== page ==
At the end of last year, 5G spectrum wireless auctions had concluded in Australia. In New Zealand, they have yet to happen. Kris Faafoi, the Minister of Broadcasting, Communications and Digital Media recently announced the availability of the 3.5 GHz band spectrum for 5G and its auction in 2020 – a full two years after Australia.
Sadly, it seems that all things 5G related are progressing at a significantly slower pace in New Zealand than many other parts of the world. Spark has launched a 5G innovations lab and conducted several 5G showcases, but the best-case scenario is that all three Kiwi mobile operators will go live with a 5G offering in mid to late 2020 – at the earliest.
This will translate into a lot of pressure being placed on Spark. Who have said they are going to use 5G for the Americas Cup in March 2021.
A new mobile network is not a cheap thing to build. And the nature of 5G is only likely to compound costs. Where a present-day 4G network cell site can cover 50-100km, 5G uses millimetre band spectrum. Which while offering a massive amount of bandwidth, also has a tiny coverage footprint.
Because of this, 5G networks will require many more cell sites to achieve footprint comparable to 4G. Cell sites need to be fed power and have a high-speed data connection back to the phone exchange.
There are also planning permissions. And long-winded, costly consent processes to navigate. All told, building a 5G network isn’t going to be a cheap or quick undertaking..
Further adding to costs is the GCSB’s recent move to bar Huawei from supplying equipment for Spark’s proposed 5G network. Estimates vary widely, but it’s reported that Huawei undercut competitors by anything up to 30 per cent when it comes to network equipment and related services.
The impact of the GCSB’s moves (amidst security concerns that have yet to be backed up with anything remotely approaching proof) could be massive for telcos.
While both Spark and Vodafone have deep pockets and can probably absorb this extra cost, the third and smaller player, 2Degrees, may be unable to afford to build a 5G network without Huawei’s considerably more affordable input.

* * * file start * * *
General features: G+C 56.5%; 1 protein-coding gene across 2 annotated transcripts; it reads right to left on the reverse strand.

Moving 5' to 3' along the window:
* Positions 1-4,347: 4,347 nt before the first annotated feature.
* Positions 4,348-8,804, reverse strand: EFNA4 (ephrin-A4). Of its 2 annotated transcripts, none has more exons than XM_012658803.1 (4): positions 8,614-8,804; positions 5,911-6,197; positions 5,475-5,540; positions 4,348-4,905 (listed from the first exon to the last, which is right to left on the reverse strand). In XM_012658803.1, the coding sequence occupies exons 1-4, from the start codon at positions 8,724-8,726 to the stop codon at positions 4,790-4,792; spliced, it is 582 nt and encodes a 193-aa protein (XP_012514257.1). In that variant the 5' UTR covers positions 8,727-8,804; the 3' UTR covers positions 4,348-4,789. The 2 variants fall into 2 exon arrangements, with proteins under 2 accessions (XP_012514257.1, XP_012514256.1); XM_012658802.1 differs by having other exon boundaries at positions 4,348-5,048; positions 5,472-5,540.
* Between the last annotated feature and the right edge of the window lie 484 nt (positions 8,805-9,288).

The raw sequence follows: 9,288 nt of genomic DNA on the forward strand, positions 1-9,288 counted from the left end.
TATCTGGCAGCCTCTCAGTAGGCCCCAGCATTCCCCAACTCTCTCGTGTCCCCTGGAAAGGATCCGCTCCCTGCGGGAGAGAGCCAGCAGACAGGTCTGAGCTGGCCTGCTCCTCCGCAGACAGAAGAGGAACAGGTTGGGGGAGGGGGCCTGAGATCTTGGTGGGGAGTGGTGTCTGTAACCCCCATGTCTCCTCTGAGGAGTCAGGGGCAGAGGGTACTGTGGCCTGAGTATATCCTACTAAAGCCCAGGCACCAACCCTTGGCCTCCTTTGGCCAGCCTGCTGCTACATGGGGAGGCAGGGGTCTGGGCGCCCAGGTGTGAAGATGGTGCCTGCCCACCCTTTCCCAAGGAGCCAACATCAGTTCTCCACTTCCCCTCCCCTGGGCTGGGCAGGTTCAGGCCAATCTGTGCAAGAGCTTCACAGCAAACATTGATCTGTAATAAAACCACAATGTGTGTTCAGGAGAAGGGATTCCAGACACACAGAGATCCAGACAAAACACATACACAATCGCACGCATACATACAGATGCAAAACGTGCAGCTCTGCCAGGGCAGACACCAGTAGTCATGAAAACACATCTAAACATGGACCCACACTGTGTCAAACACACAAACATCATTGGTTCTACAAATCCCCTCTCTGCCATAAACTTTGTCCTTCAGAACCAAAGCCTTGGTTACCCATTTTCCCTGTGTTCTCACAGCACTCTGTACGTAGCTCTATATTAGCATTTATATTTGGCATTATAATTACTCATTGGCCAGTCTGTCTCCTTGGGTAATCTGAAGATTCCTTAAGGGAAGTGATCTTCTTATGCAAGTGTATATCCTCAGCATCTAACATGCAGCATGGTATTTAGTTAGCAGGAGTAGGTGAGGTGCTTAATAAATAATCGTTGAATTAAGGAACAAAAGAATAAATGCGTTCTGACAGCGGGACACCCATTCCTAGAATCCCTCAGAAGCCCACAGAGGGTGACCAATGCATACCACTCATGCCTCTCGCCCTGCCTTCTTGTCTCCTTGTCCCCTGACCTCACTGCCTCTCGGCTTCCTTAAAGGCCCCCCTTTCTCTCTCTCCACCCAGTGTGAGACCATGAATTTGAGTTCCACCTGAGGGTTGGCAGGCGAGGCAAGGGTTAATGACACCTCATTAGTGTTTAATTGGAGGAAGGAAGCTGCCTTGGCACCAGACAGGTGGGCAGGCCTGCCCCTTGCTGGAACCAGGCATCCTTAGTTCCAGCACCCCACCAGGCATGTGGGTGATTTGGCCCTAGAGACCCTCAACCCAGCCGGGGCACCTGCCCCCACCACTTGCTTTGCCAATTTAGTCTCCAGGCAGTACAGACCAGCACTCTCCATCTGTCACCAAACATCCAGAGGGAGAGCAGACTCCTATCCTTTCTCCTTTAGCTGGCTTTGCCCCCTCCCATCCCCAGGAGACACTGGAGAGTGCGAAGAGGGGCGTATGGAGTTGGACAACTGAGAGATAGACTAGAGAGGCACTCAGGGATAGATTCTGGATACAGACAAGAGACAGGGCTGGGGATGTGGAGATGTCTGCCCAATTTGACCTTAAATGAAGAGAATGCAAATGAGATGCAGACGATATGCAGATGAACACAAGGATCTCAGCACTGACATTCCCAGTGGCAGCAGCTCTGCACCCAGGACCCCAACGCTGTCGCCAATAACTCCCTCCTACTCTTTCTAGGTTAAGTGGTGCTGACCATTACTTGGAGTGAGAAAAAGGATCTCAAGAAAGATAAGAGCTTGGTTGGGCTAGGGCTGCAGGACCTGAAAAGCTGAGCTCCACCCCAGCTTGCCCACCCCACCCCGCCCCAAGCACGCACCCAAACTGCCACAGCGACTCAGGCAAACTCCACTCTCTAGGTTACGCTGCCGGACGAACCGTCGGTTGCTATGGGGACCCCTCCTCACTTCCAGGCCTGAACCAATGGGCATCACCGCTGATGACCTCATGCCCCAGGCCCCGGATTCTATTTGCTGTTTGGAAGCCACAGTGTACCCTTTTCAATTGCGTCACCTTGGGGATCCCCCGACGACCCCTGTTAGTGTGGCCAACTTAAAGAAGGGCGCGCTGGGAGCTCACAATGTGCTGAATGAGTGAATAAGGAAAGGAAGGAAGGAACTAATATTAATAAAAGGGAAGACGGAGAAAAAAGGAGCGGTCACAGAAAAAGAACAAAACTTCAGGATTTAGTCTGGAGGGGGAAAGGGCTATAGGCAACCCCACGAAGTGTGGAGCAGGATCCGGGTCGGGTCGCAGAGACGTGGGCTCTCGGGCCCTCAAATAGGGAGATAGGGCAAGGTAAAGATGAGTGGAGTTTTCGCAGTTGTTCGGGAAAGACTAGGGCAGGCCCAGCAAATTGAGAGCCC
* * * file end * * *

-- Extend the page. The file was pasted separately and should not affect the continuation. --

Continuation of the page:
The impact on competition and long-term innovation in the New Zealand telco space could be severe.
Where will it happen?
One thing for sure is that 5G will initially be built where telcos can earn the quickest financial return and/or publicity. For Spark, this is likely to be the Auckland Viaduct area as the Americas Cup kicks off. Given the long-winded consent processes and the more significant number of cell sites needed, a slow build out to national coverage is also probable.
Fixed wireless, ironically, is another area that is likely to figure prominently in the initial deployment of 5G. For all three mobile network operators, the economics of fixed wireless 5G is expected to prove compelling.
Retail arrangements with Chorus mean that they must hand over a chunk of fibre sales margins to Chorus. Using 5G would allow them to retain all the margin, making 5G fixed wireless broadband a potentially more profitable option over the longer term – if they can make the economics of unlimited 5G fixed wireless data work.
So, just to summarise: 5G will be fast. And it will also offer less latency and higher network capacity. As great as that sounds (if you are a telco wanting to promote 5G), the fascinating stuff with 5G will take the form of applications. Many of which have yet to be thought of.
The not so good
It will require a significantly larger number of cell sites. Many of which will be what network equipment makers call microcell sites. The upshot of this is that every third or fourth lamp post in most streets will need one of these. So visual pollution could be part and parcel of any 5G offering.
The other gotcha is that by using the millimetre wave radio spectrum, reception could fade during the heavy rainstorms that are a regular feature of New Zealand’s weather. Then there is the health debate with the ‘tin foil hat and undies’ brigade saying that 5G could lead to health issues.
Perhaps the biggest showstopper of all (over the short term) will be phone makers charging a significant premium for 5G capable phones. This was initially also the case with 4G.
Last but by no means least in terms of all you need to know about 5G … with 5G potentially being able to deliver such vast improvements in mobile data speeds, existing mobile data plans could prove impractical.
Mobile plans with big enough data allowances (or dare I say it, unlimited mobile data) will require that telcos find a balance between not alienating 5G users and realising a return on their considerable network build investment.